Flankers can be constructed in a number of different ways. The general principle (in my view) is as follows: take what made the original popular, reduce it to its fundamental accord(s), add something new and enhancing. Hermès, for instance, spells it out clearly: Bel Ami became Bel Ami Vetiver, Amazone became Rose Amazone, and Equipage became Equipage Geranium. By adding a new note, the foundational blueprint appears less tired, and as a whole it reads as differently faceted with some overlap between old and new. The same system works for flankers which add terms such as Nuit, Noir (Coco becomes Coco Noir), Absolute (Fahrenheit becomes Fahrenheit Absolute), Sport (No list required), Extreme (Eau Sauvage becomes Eau Sauvage Extreme), Light (Shalimar becomes Shalimar Light), and the list goes on. The conversation also continues for changes in concentration.
Au Coeur du Désert as a flanker gives us Andy Tauer’s modus operandi from the name itself, placing emphasis on the heart of L’Air du Désert Marocain and refreshing it appropriately. In L’Air du Désert Marocain, the heart comes across as the most enigmatic component of the wonderfully blurred two-step pyramidal composition. The sizzling of spice at the top manages to clear the sky of clouds and then give vastness, removing any possible uncertain or trepidatious inclination within the scent; breath easy. The cedar, amber, labdanum, and patchouli heart/base worked on the very same idea, but instead of giving vastness, it allays fears of wandering too far by tying a very long rope around your waist. This dynamism between top and bottom was always the most intriguing part of L’Air du Désert Marocain, as the heart became difficult to detect, becoming an intriguing detail within the larger desert narrative.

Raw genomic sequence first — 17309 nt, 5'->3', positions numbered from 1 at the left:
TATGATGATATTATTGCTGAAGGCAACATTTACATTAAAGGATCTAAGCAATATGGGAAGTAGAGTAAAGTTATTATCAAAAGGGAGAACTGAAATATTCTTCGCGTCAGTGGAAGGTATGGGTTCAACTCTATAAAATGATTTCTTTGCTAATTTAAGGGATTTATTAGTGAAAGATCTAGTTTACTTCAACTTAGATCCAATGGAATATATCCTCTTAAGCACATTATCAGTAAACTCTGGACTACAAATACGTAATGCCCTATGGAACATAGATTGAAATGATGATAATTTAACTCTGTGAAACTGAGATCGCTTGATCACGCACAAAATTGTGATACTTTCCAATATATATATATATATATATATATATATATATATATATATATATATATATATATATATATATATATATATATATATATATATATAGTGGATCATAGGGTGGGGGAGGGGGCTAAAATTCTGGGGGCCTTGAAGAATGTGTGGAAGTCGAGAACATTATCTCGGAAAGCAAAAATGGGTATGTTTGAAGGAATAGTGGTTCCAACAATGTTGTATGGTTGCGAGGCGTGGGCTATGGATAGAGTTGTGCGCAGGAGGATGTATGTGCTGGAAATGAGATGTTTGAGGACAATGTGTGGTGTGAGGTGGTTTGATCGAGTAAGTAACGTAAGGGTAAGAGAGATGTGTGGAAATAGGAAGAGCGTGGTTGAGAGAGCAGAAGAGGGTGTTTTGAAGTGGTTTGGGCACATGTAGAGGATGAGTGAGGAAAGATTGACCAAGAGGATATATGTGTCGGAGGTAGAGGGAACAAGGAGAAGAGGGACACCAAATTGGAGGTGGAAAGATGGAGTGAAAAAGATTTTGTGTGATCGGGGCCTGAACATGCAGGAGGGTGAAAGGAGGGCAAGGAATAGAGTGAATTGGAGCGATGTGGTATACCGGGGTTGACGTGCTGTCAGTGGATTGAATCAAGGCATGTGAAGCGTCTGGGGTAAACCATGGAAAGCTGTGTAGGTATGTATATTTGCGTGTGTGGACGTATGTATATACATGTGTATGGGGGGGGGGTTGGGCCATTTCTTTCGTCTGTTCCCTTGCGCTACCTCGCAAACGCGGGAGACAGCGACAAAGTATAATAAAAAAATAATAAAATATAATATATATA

As a method in approaching a flanker (modifying the enigmatic but well-known heart of the original), this is clever. Instead of reducing scent and composition, less paradoxically produces more in Au Coeur du Désert; less is captured, but more detail is uncovered.
© 2016 Liam Sardea
The idea of exotic expanse is captured lucidly in L’Air du Désert Marocain, and this desert narrative was demonstrated as perfect still life. Au Coeur du Désert zooms in on the very same picture, so you miss the expanse but a more intense and more intimate picture is received.
The fuzzy, ambery coriander seed hum at its edges are lost. Things are clearer and more defined, and the focus on the heart allows for more apparent modifications that would be lost in the expansive L’Air. The heart that is the scent in Au Coeur du Désert gives a drier, significantly austere perspective to the desert narrative, with firmer, persistent brushstrokes with greater detail up close. Thus, a denser, richer, and a tighter weave of fabric of the exotic carpet.
The most obvious difference: A light and slightly sour citrus note at the top liberates and gives momentum, advancing towards a slick of patchouli with wonderful leathery bounce and a seasoning of vetiver, with the Texan cedar note pulled deeper, still offering coolness to contrast the oriental warmth. The patchouli is elevated in this extract, moving into the pleasantly funky range of burning, woods, and rubber. This is mimicked with oakmoss, and cradled with vanilla. Au Coeur du Désert is a scent of slow burn, patiently intense and immediately familiar, but an equally new and metamorphosed scent able to sit amongst L’Air du Désert Marocain yet also move away from it. The flourishes are removed, and the body remains with a more serious gravity, far less fairytale and easily categorised into patchouli-leather (See: Patchouli 24 by Le Labo) with all of the spiced oriental components one would expect from such a pairing.
It’s the same Maghreb desert we all fell in love with, we can still close our eyes and find comfort in its incense-amber wash, but this time we’re closer to earth.
Subjective rating: 4.5/5
Objective rating: 5/5